Ever since the days of Miami's cocaine cowboys in the Eighties, James Hall and Up Front have occupied a unique place among the scores of organizations and agencies addressing various aspects of America's Hydra-headed illicit-drug culture. Specialists in drug abuse prevention or treatment can't think of anything in the U.S. exactly like Up Front, a nonprofit clearinghouse for encyclopedic information about illegal and controlled drugs and their properties and drug addiction and trafficking. Hall likens Up Front's role to a variation on the League of Women Voters: In the same way the League provides objective information geared to helping voters participate more knowledgeably in the democratic process, Up Front goes to the grassroots -- what Hall calls "barefoot epidemiology" -- to ferret out the latest indications of trouble and trends, often before they emerge as problems. His expertise is sought by law enforcement and public health officials, reporters, and educators the world over, and it's always free. "He's one of the definitive drug sources in the country," says Miami Herald reporter Jeff Leen, who has done much of the nation's most authoritative reporting on drugs and drug trafficking. Besides sounding early alerts about Rohypnol, Hall was among the first to predict other outbreaks, such as a surge in heroin use in central Florida -- before a string of teenage overdose deaths in the Orlando area in 1995 and 1996.
"We work with Jim to identify those specific drugs we need to deal with," explains Don Byer, senior vice president of New York-based Partnership for a Drug-Free America, which mounts high-visibility media campaigns to "unsell" illicit drugs. "For example, when heroin started its resurgence, the benefit of what Jim does is really having his ear to the ground, knowing what future trends are. We're still trying to deal with marijuana going up, very specifically among high school kids. Attitudes are always a precursor to behavior, and Jim would assist us in getting a sense of what attitudes lead to that. Then we are in a position to deal with those trends. It's sort of a national resource sitting in Miami."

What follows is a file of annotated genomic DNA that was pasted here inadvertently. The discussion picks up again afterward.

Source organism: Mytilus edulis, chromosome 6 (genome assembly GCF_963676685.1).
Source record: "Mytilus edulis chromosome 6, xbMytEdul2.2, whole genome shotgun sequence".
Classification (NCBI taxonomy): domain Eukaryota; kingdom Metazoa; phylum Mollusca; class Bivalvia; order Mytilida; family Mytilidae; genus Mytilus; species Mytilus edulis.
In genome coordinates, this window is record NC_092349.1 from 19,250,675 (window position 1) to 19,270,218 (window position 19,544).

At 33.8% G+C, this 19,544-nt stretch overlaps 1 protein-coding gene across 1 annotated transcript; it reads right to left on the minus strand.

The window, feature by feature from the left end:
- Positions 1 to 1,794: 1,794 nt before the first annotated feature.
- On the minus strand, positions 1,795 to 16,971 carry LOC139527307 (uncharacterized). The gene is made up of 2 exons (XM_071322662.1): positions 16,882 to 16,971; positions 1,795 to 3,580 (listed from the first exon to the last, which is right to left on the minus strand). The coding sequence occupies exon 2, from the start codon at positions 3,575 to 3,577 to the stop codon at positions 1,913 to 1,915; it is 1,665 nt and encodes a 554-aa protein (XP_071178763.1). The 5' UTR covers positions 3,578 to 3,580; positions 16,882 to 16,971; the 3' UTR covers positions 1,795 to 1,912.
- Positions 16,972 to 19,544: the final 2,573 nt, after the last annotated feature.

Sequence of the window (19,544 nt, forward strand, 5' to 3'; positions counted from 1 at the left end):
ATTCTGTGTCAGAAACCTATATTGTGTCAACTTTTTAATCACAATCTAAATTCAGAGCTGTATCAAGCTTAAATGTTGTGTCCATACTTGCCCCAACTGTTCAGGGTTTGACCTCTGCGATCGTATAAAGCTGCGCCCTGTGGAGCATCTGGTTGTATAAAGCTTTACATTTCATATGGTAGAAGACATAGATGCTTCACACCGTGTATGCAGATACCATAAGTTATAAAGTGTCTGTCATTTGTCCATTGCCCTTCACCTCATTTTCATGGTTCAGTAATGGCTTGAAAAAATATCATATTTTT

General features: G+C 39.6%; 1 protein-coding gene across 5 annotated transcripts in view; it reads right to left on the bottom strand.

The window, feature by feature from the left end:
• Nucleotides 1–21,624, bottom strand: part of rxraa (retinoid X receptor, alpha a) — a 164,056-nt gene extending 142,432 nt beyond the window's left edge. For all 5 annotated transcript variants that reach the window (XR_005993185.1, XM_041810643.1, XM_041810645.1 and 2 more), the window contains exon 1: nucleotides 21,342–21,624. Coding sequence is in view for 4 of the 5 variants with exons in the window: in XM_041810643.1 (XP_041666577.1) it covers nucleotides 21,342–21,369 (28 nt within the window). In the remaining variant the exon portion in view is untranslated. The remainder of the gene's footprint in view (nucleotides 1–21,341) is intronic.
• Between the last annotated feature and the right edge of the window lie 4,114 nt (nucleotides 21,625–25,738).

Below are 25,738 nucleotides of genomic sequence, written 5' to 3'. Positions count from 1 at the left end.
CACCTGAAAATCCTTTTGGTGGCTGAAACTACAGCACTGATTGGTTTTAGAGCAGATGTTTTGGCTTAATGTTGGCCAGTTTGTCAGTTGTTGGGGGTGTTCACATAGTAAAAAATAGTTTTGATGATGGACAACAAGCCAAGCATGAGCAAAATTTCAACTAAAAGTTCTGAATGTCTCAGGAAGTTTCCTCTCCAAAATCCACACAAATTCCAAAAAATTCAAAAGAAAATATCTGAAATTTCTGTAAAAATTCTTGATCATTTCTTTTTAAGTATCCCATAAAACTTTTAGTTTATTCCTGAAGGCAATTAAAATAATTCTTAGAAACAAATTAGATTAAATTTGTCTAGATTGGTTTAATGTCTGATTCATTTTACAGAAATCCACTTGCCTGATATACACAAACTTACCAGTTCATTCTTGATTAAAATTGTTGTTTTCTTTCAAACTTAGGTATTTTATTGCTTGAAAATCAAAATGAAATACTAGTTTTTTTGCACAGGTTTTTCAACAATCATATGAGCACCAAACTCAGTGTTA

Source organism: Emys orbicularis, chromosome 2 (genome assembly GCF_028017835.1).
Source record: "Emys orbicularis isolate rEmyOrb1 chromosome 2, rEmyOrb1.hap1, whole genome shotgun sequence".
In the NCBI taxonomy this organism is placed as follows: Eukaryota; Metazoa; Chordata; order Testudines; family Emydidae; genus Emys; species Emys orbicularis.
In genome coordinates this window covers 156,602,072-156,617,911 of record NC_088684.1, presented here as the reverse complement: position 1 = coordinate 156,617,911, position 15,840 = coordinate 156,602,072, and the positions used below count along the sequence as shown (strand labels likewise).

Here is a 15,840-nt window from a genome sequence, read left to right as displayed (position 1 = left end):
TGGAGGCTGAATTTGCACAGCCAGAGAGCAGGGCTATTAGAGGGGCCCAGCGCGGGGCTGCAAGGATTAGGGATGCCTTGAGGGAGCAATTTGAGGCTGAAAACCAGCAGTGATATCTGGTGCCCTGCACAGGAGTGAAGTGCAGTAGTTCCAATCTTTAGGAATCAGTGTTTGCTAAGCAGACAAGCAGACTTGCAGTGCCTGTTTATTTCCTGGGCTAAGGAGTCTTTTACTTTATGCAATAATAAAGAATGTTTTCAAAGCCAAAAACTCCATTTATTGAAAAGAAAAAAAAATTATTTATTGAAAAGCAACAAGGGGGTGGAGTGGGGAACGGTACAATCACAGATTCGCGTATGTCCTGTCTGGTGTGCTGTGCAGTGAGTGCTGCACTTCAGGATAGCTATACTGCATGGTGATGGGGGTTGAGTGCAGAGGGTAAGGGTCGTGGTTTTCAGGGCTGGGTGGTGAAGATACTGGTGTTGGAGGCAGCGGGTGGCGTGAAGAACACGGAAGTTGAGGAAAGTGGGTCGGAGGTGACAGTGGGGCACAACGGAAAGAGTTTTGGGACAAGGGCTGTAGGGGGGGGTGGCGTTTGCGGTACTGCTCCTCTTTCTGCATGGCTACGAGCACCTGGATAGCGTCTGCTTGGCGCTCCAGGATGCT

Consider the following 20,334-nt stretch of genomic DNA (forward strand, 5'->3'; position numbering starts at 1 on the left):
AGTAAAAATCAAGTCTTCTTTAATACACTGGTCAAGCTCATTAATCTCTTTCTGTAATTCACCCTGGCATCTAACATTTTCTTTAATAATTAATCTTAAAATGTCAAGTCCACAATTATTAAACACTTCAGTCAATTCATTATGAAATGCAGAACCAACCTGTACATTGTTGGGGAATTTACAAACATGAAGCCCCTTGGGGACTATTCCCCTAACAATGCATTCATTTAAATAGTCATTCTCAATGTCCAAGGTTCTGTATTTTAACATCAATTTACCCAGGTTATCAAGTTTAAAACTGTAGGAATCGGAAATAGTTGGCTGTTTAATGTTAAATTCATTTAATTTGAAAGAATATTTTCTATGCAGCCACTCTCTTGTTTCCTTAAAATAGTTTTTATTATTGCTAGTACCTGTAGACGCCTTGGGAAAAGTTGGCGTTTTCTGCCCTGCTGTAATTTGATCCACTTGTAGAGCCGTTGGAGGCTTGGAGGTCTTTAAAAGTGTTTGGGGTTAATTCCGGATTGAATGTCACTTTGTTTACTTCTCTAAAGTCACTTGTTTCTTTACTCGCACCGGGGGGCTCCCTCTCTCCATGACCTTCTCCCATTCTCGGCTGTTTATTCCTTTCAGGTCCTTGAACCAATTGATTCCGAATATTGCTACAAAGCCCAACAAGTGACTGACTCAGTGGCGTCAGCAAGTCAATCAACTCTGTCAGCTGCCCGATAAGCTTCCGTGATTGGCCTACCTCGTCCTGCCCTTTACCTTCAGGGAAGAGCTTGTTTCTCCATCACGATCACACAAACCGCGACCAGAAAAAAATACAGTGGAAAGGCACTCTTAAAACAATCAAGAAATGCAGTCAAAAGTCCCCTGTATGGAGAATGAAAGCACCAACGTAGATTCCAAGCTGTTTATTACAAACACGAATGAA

An editor at a small publishing house in New York called Hall recently at his desk in the downtown office of the Miami Coalition for a Safe and Drug-Free Community. He has been working as a consultant at the coalition for the past two and a half years while also running Up Front. The editor, referred by a New York colleague of Hall, was editing a book about drugs and wanted Hall to review a chapter about methamphetamines, stimulants that go by street names like speed and crank.
Elbows planted amid stacks of papers, files, and pharmaceutical reference books, Hall holds the telephone receiver with his left hand while the fingers of his right are arrayed against his forehead. He reads aloud through the manuscript he's been faxed, explaining to the editor suggested changes he's jotted down. The chapter is a methamphetamine primer, detailing the various legal and illegal forms of the drug, its street names, and effects on the body and mind. Hall, who contributed to a 1988 study of methamphetamine abuse for the National Institute on Drug Abuse, offers several refinements to the copy. "I'm avoiding hours [duration of the high] here," he says, discussing a paragraph about capsules. "Here's the reason: As use continues, tolerance builds rapidly. Usually the times you see are for the novice or first-time user." He rifles off a series of subtle distinctions: "'Ice' in some areas may refer to a form [of methamphetamine] that may just appear more crystal or clear than other forms. In Hawaii and throughout the Pacific Rim nations, ice may mean any methamphetamine that is smoked."